Despite more than a decade of collective experience with tax-free savings accounts (TFSAs), Canadians are still accidentally over-contributing to their accounts, and getting assessed an over-contribution penalty tax, which the Canada Revenue Agency seems increasingly unwilling to forgive.
Take the latest case of a British Columbia taxpayer who relied on information on the My Account section of the CRA’s website to determine her TFSA contribution limit. She misinterpreted the site’s information, and was hit with a penalty tax, which the CRA refused to waive, so she took the matter to court. Before delving into the details of her case, let’s review the TFSA contribution rules, the penalty for over-contributing and the available remedies.
You can contribute $6,000 to your TFSA for 2022. Depending on your age, your limit could be as high as $81,500 if you’ve never made a TFSA contribution before, since unused room automatically carries forward from one calendar year to the next. You can also recontribute any TFSA withdrawals back into your TFSA, beginning the calendar year following the year of withdrawal.
If you accidentally contribute to your TFSA beyond your maximum, you can get hit with an over-contribution penalty tax that is equal to one per cent per month for each month you’re over your limit. If you get assessed this tax, you can ask the CRA to waive or cancel it, which it has the power to do if it can be established the tax arose “as a consequence of a reasonable error” and the over-contribution is withdrawn from the TFSA “without delay.” If the CRA refuses to cancel the tax, you can take the matter to federal court, where a judge will determine whether the CRA’s decision not to waive the tax was reasonable.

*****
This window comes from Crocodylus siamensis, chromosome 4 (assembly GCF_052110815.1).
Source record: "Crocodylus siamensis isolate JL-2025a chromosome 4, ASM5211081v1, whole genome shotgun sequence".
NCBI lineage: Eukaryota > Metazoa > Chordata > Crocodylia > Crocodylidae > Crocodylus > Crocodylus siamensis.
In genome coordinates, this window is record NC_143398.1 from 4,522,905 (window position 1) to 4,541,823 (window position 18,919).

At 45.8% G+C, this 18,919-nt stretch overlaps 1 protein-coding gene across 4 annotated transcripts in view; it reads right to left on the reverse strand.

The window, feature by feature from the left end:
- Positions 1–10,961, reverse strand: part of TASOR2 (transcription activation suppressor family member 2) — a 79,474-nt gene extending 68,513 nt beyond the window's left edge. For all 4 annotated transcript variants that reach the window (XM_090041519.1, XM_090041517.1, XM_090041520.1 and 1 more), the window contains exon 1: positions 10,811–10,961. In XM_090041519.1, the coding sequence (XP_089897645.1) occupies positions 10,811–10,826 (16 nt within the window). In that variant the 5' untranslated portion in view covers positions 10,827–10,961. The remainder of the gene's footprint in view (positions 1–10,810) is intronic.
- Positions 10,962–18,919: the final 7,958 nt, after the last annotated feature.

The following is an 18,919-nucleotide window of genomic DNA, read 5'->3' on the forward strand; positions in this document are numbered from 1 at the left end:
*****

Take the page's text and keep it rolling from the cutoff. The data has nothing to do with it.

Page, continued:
In this most recent TFSA over-contribution case, the taxpayer originally opened her first TFSA in 2009, contributing once that year, twice in 2011, twice in 2014, twice in 2015, and once in 2016. In May 2016, she received an “education letter” from the CRA showing a contribution room limit on December 31, 2015, of negative $19,500. The letter stated that the “negative amount means you contributed too much.” She was told to withdraw the amount immediately to avoid the one-per-cent monthly tax, which she did, and no penalty tax was assessed.
Fast forward to 2019, and the taxpayer’s TFSA contribution room limit stood at $7,849, but she made TFSA contributions that year totalling $26,002. This again caught the attention of the CRA who in July 2020 sent her a letter advising that she had over-contributed to her TFSA by $18,153, assessing her with penalty tax of $1,784.
Upon receiving the CRA’s letter, the taxpayer took immediate action and removed the excess TFSA contribution. She then wrote to the CRA to request it waive the tax. In her letter, she said she “completely misunderstood the accurate amount I should contribute.” She made two contributions, one in January 2019 and another in February 2019, based on the amount shown in January 2019 on her “My Account” page on the CRA’s website.